What is it about?

In the paleoanthropological record, there is a chronological gap between the appearance of modern gross neural anatomy (especially parietal lobe expansion) and the appearance of modern behavior, however defined. Convincing evidence for modern working memory capacity, abstract concepts, symbolic culture, and so on, is very late (after 40,000 years ago for groups who demonstrate all of these traits), long after the evolution of modern-shaped brains. There are a number of ways to account for this gap—a late neural mutation, the ratchet effect of culture change, and taphonomic bias have all been proposed. The present paper supports the idea that modern minds are extended minds that work through material objects to achieve powerful results. The gap between modern brain anatomy and the modern mind arose because aspects of the extended modern mind had to bootstrap onto particular technologies. The hypothesis is supported with the example of ordinality. When modern children learn numbers, they bootstrap the concept of ordinality by using a linguistic scaffold in the guise of a list of numeral labels. However, the concept of ordinality could not have developed initially from a numeral list because none existed. Instead, ordinality must have developed from an embodied scaffold such as fingers or physical artifacts of some kind. The Middle Stone Age of Southern Africa has evidence of one such material scaffold, the string of beads. The present paper proposes that stringing beads for thousands of years provided the most likely scaffold for the development of ordinality, initially a cultural construct that led to genetic changes in subsequent generations through neuronal recycling and gene-culture co-evolution.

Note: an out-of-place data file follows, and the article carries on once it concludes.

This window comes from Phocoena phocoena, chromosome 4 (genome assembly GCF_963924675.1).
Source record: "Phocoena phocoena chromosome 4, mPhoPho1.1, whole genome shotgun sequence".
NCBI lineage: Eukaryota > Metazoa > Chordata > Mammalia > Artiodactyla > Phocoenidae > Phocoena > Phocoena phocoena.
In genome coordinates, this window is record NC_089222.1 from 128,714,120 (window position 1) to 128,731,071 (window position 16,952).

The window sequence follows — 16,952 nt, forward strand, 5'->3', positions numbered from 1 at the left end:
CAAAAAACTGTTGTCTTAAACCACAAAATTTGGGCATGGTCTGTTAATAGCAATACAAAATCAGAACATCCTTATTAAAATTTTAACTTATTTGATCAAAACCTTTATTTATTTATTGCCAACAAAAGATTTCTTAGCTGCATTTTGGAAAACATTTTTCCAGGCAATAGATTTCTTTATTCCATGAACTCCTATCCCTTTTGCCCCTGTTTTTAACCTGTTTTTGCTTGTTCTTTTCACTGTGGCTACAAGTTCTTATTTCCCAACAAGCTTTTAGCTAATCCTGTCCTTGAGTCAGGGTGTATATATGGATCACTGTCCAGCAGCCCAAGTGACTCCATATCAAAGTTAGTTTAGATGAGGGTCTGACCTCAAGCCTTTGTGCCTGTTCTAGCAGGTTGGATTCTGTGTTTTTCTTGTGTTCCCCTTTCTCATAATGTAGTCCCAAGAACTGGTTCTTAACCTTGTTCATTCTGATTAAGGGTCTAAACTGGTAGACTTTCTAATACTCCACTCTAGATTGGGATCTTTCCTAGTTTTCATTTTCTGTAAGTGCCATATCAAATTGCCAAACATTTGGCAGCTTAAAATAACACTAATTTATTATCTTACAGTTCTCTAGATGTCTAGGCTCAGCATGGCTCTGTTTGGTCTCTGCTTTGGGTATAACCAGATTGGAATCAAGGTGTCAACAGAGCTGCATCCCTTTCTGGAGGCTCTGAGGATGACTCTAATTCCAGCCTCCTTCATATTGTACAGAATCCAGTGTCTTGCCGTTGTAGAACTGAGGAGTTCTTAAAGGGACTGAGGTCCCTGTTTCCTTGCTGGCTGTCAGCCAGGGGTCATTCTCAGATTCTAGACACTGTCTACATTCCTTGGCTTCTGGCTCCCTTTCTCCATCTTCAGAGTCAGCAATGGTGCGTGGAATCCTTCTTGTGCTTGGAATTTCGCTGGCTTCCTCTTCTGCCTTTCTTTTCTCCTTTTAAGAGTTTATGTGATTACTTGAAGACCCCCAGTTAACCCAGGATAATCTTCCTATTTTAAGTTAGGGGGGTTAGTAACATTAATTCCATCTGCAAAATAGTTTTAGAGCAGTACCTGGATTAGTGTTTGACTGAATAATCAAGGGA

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I am interested in how societies become numerate by using and recruiting material forms into the cognitive system for numbers over generations of collaborative effort. The manuovisually engaged domain of material forms is a primary mechanism for realizing and elaborating numerical concepts. I also look at the effect this elaborational mechanism has on conceptual content, and what this might augur about the future of human cognition.

Dr. Karenleigh A. Overmann
University of Colorado at Colorado Springs

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This page is a summary of: Bootstrapping Ordinal Thinking, December 2016, Oxford University Press (OUP), DOI: 10.1093/acprof:oso/9780190204112.003.0009.
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